Small gestures can help build interfaith connections in a big way, according to The Reverend Bernice Powell Jackson, president of the North American Region of the World Council of Churches, and pastor of the First United Church of Tampa.
Jackson, who has nearly three decades of global experience as a human rights activist, including work battling apartheid alongside Archbishop Desmond Tutu, spoke on the challenge of interfaith initiatives during a March 16 talk at the Frick Center.
Jackson’s presentation focused on the work of the World Council of Churches, a fellowship of church denominations worldwide that seeks unity, justice and service. Her appearance was part of the College’s yearlong focus on religion in public life, Still Speaking: Conversations on Faith.
The World Council of Churches (WCC), based in Geneva, Switzerland, was formed in 1948 in the aftermath of the Holocaust. “Many churches asked themselves, ‘Why were we silent?’” Jackson said. “It was a time of real introspection, especially in Europe.”
The WCC closed its U.S. office at the end of 2009, but Jackson continues to lead member denominations and church families throughout the U.S. who are active on council initiatives such as reducing gun violence. They work with a staff representative in Geneva who oversees North American programs.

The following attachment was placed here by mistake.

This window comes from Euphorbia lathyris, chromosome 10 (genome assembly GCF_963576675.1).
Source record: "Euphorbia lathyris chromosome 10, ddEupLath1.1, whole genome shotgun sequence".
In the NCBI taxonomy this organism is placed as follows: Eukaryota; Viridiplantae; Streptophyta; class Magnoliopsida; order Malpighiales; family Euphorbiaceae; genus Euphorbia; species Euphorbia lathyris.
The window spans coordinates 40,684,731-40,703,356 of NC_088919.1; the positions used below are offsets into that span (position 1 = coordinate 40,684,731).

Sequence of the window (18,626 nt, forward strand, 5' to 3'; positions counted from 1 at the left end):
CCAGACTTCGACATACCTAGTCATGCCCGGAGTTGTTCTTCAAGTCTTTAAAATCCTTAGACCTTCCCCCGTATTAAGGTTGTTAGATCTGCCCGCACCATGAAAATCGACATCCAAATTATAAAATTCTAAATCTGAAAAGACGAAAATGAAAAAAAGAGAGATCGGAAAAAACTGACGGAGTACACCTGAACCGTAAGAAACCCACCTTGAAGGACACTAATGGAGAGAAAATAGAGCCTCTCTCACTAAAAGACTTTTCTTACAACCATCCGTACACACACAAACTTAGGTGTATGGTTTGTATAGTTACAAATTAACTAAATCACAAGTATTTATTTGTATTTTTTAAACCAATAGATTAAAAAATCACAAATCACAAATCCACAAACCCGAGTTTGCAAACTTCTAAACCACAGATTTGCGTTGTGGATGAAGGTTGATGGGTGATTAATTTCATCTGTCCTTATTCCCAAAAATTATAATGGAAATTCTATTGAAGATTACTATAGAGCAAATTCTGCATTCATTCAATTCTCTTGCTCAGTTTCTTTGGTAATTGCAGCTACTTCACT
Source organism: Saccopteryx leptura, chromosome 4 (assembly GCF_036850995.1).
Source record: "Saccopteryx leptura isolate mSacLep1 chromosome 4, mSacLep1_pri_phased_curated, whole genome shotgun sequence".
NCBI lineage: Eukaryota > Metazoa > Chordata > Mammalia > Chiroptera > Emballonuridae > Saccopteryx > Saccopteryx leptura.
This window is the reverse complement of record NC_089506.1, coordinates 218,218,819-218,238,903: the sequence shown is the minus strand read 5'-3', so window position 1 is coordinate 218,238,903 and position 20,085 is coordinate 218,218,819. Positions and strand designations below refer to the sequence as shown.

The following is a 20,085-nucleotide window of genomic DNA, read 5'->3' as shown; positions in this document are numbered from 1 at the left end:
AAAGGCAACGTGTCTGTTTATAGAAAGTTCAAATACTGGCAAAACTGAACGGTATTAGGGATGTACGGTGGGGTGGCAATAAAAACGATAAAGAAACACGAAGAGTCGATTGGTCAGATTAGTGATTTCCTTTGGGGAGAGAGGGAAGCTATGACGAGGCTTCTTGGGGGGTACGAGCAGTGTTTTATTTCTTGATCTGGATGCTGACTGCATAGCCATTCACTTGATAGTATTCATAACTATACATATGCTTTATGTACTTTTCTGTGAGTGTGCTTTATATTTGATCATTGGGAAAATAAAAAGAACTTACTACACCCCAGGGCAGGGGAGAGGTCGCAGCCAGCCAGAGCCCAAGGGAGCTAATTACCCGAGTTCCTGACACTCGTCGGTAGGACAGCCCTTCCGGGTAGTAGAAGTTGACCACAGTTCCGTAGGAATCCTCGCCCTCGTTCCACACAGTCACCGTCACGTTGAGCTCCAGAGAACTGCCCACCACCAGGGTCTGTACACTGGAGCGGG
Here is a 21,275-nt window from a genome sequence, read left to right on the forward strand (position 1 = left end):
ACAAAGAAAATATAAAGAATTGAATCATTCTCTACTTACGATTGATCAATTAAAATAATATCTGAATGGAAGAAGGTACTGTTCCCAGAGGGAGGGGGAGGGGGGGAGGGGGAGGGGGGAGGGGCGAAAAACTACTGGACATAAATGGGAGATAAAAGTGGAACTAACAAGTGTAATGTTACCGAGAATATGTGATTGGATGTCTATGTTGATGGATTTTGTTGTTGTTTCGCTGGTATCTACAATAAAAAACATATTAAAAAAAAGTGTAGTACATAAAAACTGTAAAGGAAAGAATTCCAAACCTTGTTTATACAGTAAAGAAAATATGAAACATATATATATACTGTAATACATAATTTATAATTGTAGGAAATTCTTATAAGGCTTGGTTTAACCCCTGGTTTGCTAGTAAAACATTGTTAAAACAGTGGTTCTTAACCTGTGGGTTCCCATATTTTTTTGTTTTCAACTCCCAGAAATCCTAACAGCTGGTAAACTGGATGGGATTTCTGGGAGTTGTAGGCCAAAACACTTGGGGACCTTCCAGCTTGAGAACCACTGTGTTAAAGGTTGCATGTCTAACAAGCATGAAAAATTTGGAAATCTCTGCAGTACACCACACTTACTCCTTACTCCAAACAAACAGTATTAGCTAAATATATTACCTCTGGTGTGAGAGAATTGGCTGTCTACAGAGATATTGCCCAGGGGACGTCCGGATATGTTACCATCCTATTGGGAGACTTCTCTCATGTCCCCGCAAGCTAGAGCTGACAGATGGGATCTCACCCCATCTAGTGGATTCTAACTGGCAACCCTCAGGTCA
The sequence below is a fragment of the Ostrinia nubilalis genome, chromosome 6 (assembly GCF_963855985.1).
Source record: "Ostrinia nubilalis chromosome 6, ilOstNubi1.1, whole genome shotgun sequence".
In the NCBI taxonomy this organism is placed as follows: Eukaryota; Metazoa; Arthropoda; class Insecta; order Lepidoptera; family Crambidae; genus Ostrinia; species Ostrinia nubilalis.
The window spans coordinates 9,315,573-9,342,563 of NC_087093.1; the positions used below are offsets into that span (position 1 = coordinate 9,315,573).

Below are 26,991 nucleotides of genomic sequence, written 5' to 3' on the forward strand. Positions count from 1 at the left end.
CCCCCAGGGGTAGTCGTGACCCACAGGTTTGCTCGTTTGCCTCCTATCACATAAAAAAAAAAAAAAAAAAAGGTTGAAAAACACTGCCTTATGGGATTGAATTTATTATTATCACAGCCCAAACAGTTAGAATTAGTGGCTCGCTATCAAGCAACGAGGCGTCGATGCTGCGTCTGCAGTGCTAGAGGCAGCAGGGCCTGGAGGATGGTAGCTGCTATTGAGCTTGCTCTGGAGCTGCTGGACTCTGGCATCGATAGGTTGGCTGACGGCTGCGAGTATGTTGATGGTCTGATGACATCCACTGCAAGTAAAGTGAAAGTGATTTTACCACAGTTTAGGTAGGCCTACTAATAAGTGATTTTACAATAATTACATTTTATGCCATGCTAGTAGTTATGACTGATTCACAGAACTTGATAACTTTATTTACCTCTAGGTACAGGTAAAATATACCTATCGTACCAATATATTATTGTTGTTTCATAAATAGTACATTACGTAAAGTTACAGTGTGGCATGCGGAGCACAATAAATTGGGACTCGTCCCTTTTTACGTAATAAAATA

Much of the group’s justice work revolves around climate change, access to clean water as a human right, and overcoming violence. “Some churches focus on domestic violence or gun violence in their communities, while in other places, war is the focus,” Jackson said. The council also helps coordinate humanitarian relief after hurricanes and other disasters.
The group’s focus on interfaith dialogue has expanded from a group of Christian theologians tackling global issues, to continuing discussions with Jewish, Catholic and Muslim leaders.
“It’s a different world now,” Jackson says. “We used to act like the world was Christian. Now we see that we live in a pluralistic nation and world, and that we’ve been called to live together.”
In the last decade, ordinary people of faith, in addition to theologians, have become an important part of the conversation. “We need to understand what we have in common, the tenets of faith we share, and how do we live together in this world,” Jackson said. In Africa, for example, the WCC has brought together Christian and Muslim interfaith crisis teams in an effort to avoid regional war. “Though we may call God by different names, we all believe in the same God,” she said.
Chaplain H. Scott Matheney, who introduced Jackson, said it’s important to expose students to her international perspective on interfaith discourse. “We want our students to be global citizens and think about questions of justice and injustice worldwide,” he said.